Gmail now knows who you want to e-mail

Google’s Gmail Labs has just rolled out a useful, but mildly creepy feature that gives you suggestions on who you should e-mail based on previous conversations. So, if you’ve had threads going with a group of people, it will recommend some of those folks once you’ve added at least two addresses in the recipients field. Best part is, they don’t even have to be in a group of contacts you’ve created in Gmail’s contacts manager.

Continue reading

Advertisements

Discovering the Power of Twitter’s Real-Time Search

A-ha moments often come when the conventional method lets you down and you need to try something new. That happened on Saturday when Gmail was unavailable to me for over an hour. The outage was long enough for me to have to set up a Yahoo Mail account to send an urgent email. I also used Basecamp to communicate with my ReadWriteWeb colleagues; through that, I learned that Gmail was fine for them. So I started my research online to see what was happening. Of course I started my search with Google, which was not of much use. Then I tried Twitter. Continue reading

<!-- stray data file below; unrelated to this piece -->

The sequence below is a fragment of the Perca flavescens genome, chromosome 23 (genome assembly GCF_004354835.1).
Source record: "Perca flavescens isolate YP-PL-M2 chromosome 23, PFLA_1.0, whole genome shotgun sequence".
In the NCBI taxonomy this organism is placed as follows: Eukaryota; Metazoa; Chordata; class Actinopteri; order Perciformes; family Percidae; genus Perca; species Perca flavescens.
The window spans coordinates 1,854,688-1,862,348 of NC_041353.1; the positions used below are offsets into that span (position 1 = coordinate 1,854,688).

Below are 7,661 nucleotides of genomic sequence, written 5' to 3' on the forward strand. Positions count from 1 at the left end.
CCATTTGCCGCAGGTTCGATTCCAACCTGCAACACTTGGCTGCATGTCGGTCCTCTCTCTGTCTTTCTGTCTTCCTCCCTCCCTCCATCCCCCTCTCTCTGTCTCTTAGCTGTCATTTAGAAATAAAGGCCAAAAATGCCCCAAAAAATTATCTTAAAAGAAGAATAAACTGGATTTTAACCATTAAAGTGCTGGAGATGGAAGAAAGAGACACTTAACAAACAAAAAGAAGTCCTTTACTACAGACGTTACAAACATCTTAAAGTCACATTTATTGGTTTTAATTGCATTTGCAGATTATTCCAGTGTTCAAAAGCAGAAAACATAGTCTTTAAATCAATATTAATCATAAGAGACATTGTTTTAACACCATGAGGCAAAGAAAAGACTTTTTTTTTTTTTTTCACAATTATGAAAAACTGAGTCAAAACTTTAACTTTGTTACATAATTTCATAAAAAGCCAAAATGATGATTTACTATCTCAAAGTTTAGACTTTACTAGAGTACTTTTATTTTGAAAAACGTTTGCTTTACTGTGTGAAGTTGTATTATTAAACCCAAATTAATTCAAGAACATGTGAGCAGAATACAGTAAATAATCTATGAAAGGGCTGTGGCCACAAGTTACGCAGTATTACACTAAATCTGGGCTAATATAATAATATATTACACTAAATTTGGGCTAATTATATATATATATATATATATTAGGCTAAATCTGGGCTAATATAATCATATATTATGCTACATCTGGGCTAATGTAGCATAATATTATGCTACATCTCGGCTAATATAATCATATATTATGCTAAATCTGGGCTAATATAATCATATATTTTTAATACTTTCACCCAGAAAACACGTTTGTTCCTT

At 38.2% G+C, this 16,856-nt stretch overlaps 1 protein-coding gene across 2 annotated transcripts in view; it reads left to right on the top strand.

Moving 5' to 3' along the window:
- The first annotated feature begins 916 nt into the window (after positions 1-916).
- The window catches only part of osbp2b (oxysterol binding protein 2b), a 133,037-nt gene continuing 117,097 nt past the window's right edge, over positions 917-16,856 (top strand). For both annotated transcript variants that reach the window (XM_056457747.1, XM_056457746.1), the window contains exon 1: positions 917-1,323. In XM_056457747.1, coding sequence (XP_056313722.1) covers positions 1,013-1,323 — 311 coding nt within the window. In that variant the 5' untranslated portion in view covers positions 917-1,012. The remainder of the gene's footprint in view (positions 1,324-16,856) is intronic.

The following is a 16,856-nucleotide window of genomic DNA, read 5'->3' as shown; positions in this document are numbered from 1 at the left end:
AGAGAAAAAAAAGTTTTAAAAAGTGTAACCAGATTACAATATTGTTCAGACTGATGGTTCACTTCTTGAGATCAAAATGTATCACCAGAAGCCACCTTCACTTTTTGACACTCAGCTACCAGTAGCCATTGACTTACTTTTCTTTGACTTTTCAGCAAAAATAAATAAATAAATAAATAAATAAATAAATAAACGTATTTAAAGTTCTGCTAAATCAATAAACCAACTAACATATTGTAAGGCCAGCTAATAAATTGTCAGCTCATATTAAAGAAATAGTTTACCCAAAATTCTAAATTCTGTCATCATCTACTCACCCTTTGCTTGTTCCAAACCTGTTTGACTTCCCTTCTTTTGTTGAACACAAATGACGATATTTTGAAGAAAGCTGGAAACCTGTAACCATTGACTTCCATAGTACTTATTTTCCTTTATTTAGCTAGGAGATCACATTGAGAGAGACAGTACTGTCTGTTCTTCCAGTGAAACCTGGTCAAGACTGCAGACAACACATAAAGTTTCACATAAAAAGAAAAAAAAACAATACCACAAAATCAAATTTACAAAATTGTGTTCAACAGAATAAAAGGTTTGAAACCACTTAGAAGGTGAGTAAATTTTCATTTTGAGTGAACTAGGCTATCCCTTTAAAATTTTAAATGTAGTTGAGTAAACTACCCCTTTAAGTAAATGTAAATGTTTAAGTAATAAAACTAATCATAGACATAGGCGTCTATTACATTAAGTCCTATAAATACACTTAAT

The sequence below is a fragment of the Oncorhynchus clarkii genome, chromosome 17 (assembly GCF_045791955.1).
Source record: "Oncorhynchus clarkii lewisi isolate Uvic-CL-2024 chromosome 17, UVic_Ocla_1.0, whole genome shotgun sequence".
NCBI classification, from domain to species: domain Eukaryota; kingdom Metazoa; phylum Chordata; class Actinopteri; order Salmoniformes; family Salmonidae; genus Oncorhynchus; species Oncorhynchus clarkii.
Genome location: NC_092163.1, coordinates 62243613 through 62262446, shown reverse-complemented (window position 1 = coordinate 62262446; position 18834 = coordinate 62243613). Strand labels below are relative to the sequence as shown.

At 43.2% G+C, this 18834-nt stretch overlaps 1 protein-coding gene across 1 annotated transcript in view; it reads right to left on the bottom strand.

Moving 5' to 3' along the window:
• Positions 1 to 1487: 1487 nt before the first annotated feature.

Salesforce.com Integrates Twitter

When Gmail failed a few months ago, I tried using Google to find out what was going on. When that did not get me an answer, I tried Twitter and did find some answers. That alerted me to the power of real-time search in one specific usage case. It was a relatively minor problem for me. But what if I ran customer service for a SaaS firm that just had a major outage? How would I find and monitor the conversations going on out there? That is what today’s announcement by Salesforce.com about Twitter integration is all about. Continue reading

OtherInbox: Organize Your Non-Critical Email For Free

                                          

Joshua Baer (@joshuabaer), founder of OtherInbox, was nice enough to sit down with us this weekend at SXSW Interactive and go over what’s new with his company’s product. OtherInbox was developed out of a need to intelligently manage the rest of your mail. That is to say, the mail that you might get from mailing lists, shopping sites, and other services but may not actually be from another human. We all get this mail, and to a greater or lesser extent have developed strategies to manage it, but OtherInbox provides a comprehensive and stylish solution. The big news is that the core service is now free of cost.